Regarding the termination criterion, Linstone and Turoff (1975) established that three phases could be sufficient to complete the study. Another termination criterion consists in finishing the study when consensus is achieved. Usually, consensus is said to have been obtained when a high percentage of ratings concentrates in a concrete range (Miller, 2006). Another finishing criterion can be validity: A certain item or idea is considered to be validated when there exists consensus about its relevance or convenience. Other authors (Scheibe et al., 1975) consider stability (no significant differences in the evaluations of consecutive phases) in order to terminate the Delphi study.


Application of the Delphi Method

The iterative administration of the questionnaires has been done via online, concretely using Google questionnaires. The number of phases was previously fixed in three as stated by Linstone and Turoff (1975).

The first questionnaire was validated by two professors of mathematics education who are experts in the Van Hiele model, none of them being involved in this work.

In the first phase, a personalized email was sent to the participants including a cover letter and a link to the questionnaire. In the letter, the study and their objectives were presented as well as a brief description of the Delphi method and a schedule of the phases.

At the beginning of the questionnaire, we included an introduction to the Van Hiele model (see Fig. 1). The questionnaire consisted of five questions. The first four questions were related to the four key processes (Burger & Shaughnessy, 1986) and were introduced by a short description of the corresponding process, for each level, according to the one given in Gutiérrez and Jaime (1995). After this introduction, we posed the following open question: Regarding this process, what elements, capabilities … Describe someone who is at level 5 of geometric reasoning? Thus, the panel of experts was required to elaborate comments that, in their opinion, described the different processes in level 5. The last question was: If you consider that Van Hiele level 5 involves processes other than those described above, you can indicate it here. This question intended to explore possible different processes involved in the highest Van Hiele level.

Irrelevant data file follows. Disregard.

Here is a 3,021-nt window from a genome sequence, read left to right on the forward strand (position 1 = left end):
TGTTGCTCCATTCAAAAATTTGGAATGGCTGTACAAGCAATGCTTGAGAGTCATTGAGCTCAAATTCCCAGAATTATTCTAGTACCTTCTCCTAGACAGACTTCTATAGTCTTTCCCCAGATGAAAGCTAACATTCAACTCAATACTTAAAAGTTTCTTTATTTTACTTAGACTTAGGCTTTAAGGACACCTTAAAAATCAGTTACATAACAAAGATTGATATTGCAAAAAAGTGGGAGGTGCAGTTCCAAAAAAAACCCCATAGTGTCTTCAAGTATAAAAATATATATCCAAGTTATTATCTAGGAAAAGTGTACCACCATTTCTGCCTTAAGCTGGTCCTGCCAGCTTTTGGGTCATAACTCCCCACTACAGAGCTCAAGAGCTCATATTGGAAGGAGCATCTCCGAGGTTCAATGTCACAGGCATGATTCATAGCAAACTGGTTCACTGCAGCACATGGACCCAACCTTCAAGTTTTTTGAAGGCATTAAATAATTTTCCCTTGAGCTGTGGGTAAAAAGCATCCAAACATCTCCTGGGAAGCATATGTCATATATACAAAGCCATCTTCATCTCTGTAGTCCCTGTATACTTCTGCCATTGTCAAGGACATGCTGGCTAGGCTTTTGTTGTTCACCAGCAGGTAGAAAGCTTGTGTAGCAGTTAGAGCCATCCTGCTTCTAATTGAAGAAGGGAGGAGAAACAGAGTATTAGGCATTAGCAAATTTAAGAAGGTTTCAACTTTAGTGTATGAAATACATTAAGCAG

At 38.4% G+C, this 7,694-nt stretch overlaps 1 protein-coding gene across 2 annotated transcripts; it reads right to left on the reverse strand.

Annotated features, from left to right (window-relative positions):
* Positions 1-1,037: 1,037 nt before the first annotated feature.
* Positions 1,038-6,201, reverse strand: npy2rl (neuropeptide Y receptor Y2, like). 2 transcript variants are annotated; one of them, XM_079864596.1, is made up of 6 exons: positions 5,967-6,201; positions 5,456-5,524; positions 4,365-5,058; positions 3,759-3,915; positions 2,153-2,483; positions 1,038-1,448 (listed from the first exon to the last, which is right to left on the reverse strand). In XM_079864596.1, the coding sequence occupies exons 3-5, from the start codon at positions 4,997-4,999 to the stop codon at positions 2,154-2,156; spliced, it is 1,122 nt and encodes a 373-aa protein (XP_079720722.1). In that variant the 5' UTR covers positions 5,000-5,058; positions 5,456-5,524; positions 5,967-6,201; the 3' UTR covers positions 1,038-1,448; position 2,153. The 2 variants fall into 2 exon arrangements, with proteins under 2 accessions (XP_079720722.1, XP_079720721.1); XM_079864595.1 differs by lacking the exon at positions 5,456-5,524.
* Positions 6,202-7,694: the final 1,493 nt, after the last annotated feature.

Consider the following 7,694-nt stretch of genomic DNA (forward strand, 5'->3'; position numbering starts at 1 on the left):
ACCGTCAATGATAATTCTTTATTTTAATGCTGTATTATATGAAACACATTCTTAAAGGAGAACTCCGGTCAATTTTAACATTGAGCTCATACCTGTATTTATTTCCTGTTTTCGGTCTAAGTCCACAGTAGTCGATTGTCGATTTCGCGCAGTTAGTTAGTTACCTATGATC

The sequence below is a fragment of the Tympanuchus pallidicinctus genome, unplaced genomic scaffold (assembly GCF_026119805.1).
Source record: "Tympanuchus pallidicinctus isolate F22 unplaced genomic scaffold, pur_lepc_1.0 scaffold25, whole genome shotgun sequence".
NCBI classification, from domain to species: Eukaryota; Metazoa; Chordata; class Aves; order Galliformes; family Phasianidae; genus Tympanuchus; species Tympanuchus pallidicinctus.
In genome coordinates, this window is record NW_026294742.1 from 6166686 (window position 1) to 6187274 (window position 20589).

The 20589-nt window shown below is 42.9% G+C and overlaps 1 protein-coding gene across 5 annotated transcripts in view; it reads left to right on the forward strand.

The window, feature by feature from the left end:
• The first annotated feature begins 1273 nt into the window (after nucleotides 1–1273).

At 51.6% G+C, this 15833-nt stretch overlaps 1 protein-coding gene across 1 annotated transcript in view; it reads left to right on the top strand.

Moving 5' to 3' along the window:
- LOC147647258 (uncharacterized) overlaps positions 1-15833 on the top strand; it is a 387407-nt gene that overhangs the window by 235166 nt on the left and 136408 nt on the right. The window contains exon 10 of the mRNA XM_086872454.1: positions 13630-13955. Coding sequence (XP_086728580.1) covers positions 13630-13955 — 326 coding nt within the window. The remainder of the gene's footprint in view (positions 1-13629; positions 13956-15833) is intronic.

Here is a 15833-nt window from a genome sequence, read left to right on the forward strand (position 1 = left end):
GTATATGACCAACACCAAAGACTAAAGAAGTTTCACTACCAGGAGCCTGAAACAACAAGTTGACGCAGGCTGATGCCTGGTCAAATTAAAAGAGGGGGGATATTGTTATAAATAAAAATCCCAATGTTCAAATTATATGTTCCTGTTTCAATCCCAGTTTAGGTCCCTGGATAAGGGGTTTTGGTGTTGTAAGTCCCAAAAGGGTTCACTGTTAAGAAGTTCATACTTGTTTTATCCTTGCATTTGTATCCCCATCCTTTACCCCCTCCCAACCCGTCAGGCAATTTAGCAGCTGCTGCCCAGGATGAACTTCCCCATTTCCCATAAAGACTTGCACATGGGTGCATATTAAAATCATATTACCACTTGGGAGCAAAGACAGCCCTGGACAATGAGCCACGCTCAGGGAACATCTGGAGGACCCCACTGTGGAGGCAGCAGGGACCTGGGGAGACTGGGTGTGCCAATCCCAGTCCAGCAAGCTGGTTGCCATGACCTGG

Fig. 1
figure 1

Introduction to the Van Hiele model presented in the questionnaire

Finally, the research group analyzed all these comments following a thematic analysis (Clarke & Braun, 2016): We clustered them into similar categories, clarified ambiguous wordings, discarded some due to their inappropriateness, and deleted duplicities. As a result, we obtained the first list of indicators.

In the second phase of the Delphi method, the experts were asked to evaluate the relevance of the indicators obtained after phase 1 using a four-point Likert scale ((1) no relevance; (2) insignificantly relevant; (3) relevant; and (4) highly relevant). Experts were allowed to make comments in order to justify their ratings.

In order to validate the different indicators, we followed a similar approach to the one described in Muñiz-Rodríguez et al. (2017). We classified the indicators into three different groups according to its validity, i.e. the consensus about its high relevance:

  • Validated. When at least 70% of the experts’ ratings were 4

  • Reevaluate. Between 40 and 70% of the experts’ ratings were 4

  • Rejected. When less than 40% of the experts’ ratings were 4